A large portion of the article is then devoted to arguing against the idea that luxury development is the primary driver of gentrification. In making this claim, the author is essentially correct, yet here again we see a fundamental misunderstanding of the situation, in addition to a mischaracterization of the analysis coming out of the left.
The tenants’ movement tends to portray the systems of capitalism, white supremacy and settler colonialism as responsible for gentrification and displacement — not individual luxury developments. Surely, big new developments can intensify these processes in certain neighborhoods, and that’s certainly something the tenants’ movement is aware of. But that’s very different from labeling these developments as the root cause of systematic displacement.
The market in land has always been a vehicle for removing non-white people from territory the white ruling class wants to live on or profit from. Even the violent, genocidal seizure of the land that today makes up the United States was mostly taken through supposedly voluntary treaties and market transactions — although in reality, they were of course massively coerced. Racist ideas about Indigenous people not making use of land deemed to be empty (“terra nullius”) was used to justify seizure by white settlers, much the same way redevelopment for the rich today is framed as bringing about the “highest and best use” of a given property.
And the continuities extend to the use of state violence as well: When police flood a neighborhood and criminalize its Black or Latinx inhabitants just as more white people are moving in, or when teams of armed sheriffs come to violently evict families who cannot afford rent increases, we are seeing a continuation of settler-colonial systems and tactics that were used to remove Indigenous people from the expanding frontier.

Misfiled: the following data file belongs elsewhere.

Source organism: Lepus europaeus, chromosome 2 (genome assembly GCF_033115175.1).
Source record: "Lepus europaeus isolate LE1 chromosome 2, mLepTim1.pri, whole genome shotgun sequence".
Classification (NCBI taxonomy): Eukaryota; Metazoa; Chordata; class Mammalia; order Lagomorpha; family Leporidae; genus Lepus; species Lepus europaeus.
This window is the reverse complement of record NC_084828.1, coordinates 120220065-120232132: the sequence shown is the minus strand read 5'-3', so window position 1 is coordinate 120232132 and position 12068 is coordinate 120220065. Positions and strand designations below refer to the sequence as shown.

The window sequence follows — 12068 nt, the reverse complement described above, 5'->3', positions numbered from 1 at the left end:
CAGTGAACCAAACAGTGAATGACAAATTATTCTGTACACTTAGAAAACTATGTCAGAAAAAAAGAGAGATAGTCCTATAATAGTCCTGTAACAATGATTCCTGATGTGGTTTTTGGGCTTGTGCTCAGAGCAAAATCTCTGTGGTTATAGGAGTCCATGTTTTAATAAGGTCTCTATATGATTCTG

Towards further understanding the relationship between gentrification and white supremacy, we might consider how some of the most intense displacement and gentrification occur in many of the same neighborhoods that were populated by households denied financing for homeownership under the racist “redlining” policies that began under the New Deal in the 1930s and continued throughout the post-war suburbanization boom of the 1940s and 1950s. Between 1934 and 1962 as the federal government backed $120 billion worth of home loans, 98 percent went to whites. The lower rates of homeownership and lower property values in many Black neighborhoods, for instance, which can be traced directly to this racist history, makes the displacement of residents all that easier and more profitable.
This is why, as just one example, the L.A. Tenants Union (of which I am a member) in its handbook from 2019 explains that gentrification “is rooted in colonialism and white supremacy” and can be stopped only by “build[ing] a different world, one where housing is a fundamental human right, not a commodity for trade and profit.”
Notably, no grassroots tenant organizations are actually quoted in this article to advance its arguments about anti-development politics. Rather, the author generally relies on statements critical of developers from left-ish politicians to make baseless assertions that tenant organizations are fundamentally allied with homeowners in partnerships that “presume that the interests of the landed and the landless are aligned.”
Supporters of the (neo)liberal, market-urbanist, Yes In My Back Yard (YIMBY) logic that prioritizes clearing the way for market-rate construction are correct to pick fights with “Not in My Backyard” (NIMBY) homeowners, who wield political power in all sorts of reactionary ways (for lower property taxes, more police, etc.), and who undoubtedly do cynically appropriate legitimate concerns about gentrification for their own selfish ends. We all gain from the understanding that these property owners influence the political system and benefit from real estate in a manner similar to that of the big developers and financiers. And yet, instead of condemning both sets of capitalists, the (neo)liberals completely let the biggest players off the hook, all while claiming it is the tenants’ movement that is naive.
There are no easy solutions for a systemic problem such as the displacement that has always occurred since the earliest days of the settler-colonial land market. It is not just homeowners, or exclusionary zoning, or even major developers that must be fought — in the short-term, we must take more and more land off the capitalist market, and in the long-term, the entire system must be torn down and built anew if we are ever to win decent, stable housing for all. The COVID-19 eviction crisis has made this clearer than ever.